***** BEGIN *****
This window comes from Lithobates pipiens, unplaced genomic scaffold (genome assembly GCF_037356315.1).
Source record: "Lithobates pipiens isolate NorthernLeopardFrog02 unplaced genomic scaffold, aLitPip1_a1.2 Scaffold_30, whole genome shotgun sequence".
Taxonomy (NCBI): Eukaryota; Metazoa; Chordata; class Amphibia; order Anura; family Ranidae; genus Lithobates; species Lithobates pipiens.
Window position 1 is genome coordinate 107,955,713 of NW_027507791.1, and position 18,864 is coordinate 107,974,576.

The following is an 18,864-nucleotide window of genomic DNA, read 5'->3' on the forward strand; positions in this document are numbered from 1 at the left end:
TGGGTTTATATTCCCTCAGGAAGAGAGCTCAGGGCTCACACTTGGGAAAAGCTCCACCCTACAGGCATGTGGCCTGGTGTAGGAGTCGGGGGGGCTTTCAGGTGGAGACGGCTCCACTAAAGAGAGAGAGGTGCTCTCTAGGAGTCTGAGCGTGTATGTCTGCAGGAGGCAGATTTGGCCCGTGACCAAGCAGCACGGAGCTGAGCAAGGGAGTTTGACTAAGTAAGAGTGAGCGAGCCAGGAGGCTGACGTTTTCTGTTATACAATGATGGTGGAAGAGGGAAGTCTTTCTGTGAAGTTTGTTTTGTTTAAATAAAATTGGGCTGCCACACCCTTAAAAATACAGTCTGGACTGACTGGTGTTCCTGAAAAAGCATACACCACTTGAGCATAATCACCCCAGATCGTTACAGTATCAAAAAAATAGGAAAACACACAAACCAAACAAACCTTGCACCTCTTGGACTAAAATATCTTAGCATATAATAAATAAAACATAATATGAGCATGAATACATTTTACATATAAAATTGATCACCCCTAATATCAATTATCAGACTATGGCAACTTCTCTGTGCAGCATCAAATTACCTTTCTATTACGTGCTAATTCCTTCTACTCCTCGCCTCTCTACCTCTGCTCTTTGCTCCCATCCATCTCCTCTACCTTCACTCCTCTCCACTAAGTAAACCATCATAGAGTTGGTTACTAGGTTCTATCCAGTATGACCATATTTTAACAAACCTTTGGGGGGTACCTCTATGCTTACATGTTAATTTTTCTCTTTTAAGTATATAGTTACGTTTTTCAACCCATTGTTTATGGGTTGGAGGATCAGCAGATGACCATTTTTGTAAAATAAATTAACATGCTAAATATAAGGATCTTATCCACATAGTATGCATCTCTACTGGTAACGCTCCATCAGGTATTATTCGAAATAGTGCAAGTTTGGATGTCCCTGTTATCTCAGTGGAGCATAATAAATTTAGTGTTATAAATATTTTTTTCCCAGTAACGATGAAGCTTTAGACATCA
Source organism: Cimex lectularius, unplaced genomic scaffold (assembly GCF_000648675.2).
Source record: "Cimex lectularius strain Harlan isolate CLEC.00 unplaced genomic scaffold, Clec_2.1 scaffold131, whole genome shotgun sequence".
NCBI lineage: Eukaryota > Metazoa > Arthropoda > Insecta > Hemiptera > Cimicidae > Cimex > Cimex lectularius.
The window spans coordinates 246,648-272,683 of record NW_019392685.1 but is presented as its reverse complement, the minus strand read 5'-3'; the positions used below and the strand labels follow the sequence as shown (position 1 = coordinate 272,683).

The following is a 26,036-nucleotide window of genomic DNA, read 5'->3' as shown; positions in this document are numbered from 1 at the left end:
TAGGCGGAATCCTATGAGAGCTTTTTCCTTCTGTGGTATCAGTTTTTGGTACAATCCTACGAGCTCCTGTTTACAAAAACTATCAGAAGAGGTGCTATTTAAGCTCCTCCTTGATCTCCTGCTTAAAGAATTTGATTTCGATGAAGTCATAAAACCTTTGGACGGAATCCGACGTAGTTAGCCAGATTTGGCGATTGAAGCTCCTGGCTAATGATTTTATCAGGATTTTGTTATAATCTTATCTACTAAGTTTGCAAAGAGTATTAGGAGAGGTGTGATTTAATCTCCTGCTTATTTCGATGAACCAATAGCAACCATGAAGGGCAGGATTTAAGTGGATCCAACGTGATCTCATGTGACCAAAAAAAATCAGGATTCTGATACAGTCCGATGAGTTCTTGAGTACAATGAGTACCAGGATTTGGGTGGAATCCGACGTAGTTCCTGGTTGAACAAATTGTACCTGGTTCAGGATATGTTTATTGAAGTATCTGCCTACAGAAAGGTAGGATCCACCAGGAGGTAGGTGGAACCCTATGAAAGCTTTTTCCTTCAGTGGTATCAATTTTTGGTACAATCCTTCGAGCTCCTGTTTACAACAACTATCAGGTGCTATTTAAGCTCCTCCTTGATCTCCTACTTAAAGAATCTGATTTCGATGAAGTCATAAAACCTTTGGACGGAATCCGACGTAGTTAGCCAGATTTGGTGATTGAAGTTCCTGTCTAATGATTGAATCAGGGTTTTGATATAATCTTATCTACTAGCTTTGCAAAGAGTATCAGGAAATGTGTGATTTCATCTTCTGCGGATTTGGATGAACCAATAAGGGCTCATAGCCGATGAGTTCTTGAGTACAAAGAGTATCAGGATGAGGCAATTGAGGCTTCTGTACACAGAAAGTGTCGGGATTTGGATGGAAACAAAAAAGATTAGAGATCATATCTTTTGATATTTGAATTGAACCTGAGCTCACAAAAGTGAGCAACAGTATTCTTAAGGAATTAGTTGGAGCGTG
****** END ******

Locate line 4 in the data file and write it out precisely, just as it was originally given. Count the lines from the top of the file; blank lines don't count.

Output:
Window position 1 is genome coordinate 107,955,713 of NW_027507791.1, and position 18,864 is coordinate 107,974,576.